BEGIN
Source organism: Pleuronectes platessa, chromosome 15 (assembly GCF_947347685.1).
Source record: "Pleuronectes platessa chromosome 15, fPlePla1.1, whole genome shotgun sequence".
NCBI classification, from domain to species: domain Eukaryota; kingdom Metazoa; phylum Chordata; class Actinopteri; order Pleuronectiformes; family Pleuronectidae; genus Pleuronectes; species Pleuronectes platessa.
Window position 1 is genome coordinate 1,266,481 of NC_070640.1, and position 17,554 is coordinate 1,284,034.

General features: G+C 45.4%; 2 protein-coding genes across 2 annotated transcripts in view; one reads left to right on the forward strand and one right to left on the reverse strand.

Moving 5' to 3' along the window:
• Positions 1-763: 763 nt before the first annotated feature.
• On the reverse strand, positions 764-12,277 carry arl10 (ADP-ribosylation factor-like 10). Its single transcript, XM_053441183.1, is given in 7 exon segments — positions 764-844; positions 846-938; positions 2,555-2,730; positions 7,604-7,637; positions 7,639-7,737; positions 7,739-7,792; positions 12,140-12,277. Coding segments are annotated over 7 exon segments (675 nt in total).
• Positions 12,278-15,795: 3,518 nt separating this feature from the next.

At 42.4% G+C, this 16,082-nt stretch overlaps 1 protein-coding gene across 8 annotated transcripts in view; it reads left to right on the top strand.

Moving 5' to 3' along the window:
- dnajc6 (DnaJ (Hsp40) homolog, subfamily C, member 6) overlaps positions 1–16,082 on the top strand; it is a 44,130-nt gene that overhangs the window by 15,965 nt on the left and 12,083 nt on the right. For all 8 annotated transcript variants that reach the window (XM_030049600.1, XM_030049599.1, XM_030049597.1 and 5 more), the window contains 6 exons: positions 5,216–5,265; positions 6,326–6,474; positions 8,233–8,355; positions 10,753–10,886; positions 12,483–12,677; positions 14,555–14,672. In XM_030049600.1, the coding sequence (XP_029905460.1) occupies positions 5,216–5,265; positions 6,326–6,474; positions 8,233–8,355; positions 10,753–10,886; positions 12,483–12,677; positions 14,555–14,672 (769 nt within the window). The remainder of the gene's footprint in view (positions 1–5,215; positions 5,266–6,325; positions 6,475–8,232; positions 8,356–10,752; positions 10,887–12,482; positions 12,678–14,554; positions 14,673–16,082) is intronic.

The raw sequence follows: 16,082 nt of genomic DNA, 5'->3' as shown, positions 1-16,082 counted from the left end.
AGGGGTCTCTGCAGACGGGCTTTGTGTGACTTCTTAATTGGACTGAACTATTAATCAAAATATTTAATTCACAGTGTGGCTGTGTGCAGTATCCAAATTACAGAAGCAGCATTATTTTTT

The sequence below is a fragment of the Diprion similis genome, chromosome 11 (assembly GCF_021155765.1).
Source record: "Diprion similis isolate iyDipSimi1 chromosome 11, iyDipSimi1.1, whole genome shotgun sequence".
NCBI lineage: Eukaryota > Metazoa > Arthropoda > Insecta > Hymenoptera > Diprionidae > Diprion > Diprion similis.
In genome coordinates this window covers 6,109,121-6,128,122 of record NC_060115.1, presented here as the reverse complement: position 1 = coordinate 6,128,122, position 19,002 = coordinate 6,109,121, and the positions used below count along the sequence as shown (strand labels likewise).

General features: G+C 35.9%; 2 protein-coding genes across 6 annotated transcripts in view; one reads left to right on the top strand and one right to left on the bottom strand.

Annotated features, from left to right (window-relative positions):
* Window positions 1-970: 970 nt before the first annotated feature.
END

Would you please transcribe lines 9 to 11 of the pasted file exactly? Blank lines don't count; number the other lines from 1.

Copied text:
• Positions 12,278-15,795: 3,518 nt separating this feature from the next.

At 42.4% G+C, this 16,082-nt stretch overlaps 1 protein-coding gene across 8 annotated transcripts in view; it reads left to right on the top strand.

Moving 5' to 3' along the window: